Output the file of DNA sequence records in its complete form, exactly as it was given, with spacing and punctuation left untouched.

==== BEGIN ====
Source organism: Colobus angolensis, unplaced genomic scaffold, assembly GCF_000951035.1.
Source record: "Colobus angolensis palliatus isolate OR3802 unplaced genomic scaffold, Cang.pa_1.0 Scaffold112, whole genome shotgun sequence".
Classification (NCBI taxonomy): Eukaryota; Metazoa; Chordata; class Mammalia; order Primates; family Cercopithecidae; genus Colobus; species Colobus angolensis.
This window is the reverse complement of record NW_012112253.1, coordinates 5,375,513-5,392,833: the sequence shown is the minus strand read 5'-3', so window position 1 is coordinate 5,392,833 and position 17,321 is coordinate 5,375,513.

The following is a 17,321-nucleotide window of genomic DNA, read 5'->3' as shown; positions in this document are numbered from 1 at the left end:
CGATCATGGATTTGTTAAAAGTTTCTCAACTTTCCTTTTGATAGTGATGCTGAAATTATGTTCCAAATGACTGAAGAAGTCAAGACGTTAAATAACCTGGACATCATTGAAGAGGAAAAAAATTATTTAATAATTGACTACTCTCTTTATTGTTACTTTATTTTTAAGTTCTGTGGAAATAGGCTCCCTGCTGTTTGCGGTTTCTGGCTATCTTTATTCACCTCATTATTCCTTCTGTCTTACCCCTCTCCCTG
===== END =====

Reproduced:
Source organism: Colobus angolensis, unplaced genomic scaffold, assembly GCF_000951035.1.
Source record: "Colobus angolensis palliatus isolate OR3802 unplaced genomic scaffold, Cang.pa_1.0 Scaffold112, whole genome shotgun sequence".
Classification (NCBI taxonomy): Eukaryota; Metazoa; Chordata; class Mammalia; order Primates; family Cercopithecidae; genus Colobus; species Colobus angolensis.
This window is the reverse complement of record NW_012112253.1, coordinates 5,375,513-5,392,833: the sequence shown is the minus strand read 5'-3', so window position 1 is coordinate 5,392,833 and position 17,321 is coordinate 5,375,513.

The following is a 17,321-nucleotide window of genomic DNA, read 5'->3' as shown; positions in this document are numbered from 1 at the left end:
CGATCATGGATTTGTTAAAAGTTTCTCAACTTTCCTTTTGATAGTGATGCTGAAATTATGTTCCAAATGACTGAAGAAGTCAAGACGTTAAATAACCTGGACATCATTGAAGAGGAAAAAAATTATTTAATAATTGACTACTCTCTTTATTGTTACTTTATTTTTAAGTTCTGTGGAAATAGGCTCCCTGCTGTTTGCGGTTTCTGGCTATCTTTATTCACCTCATTATTCCTTCTGTCTTACCCCTCTCCCTG